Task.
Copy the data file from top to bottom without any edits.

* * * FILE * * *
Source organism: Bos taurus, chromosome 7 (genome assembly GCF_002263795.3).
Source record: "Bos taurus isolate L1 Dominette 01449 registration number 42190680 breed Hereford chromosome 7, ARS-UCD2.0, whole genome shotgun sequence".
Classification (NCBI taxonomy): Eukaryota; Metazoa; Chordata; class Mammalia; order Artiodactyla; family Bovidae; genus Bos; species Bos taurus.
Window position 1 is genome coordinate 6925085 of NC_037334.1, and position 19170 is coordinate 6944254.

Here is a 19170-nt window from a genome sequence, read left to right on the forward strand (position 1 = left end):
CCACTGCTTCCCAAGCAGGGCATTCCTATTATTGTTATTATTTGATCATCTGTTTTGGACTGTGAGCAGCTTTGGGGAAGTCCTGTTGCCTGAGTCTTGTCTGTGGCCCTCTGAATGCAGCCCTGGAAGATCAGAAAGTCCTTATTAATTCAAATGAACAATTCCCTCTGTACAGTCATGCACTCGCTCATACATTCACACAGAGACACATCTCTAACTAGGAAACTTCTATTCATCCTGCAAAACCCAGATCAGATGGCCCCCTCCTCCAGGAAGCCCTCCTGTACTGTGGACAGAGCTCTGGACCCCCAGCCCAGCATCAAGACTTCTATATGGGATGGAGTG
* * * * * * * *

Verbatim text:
Source organism: Bos taurus, chromosome 7 (genome assembly GCF_002263795.3).
Source record: "Bos taurus isolate L1 Dominette 01449 registration number 42190680 breed Hereford chromosome 7, ARS-UCD2.0, whole genome shotgun sequence".
Classification (NCBI taxonomy): Eukaryota; Metazoa; Chordata; class Mammalia; order Artiodactyla; family Bovidae; genus Bos; species Bos taurus.
Window position 1 is genome coordinate 6925085 of NC_037334.1, and position 19170 is coordinate 6944254.

Here is a 19170-nt window from a genome sequence, read left to right on the forward strand (position 1 = left end):
CCACTGCTTCCCAAGCAGGGCATTCCTATTATTGTTATTATTTGATCATCTGTTTTGGACTGTGAGCAGCTTTGGGGAAGTCCTGTTGCCTGAGTCTTGTCTGTGGCCCTCTGAATGCAGCCCTGGAAGATCAGAAAGTCCTTATTAATTCAAATGAACAATTCCCTCTGTACAGTCATGCACTCGCTCATACATTCACACAGAGACACATCTCTAACTAGGAAACTTCTATTCATCCTGCAAAACCCAGATCAGATGGCCCCCTCCTCCAGGAAGCCCTCCTGTACTGTGGACAGAGCTCTGGACCCCCAGCCCAGCATCAAGACTTCTATATGGGATGGAGTG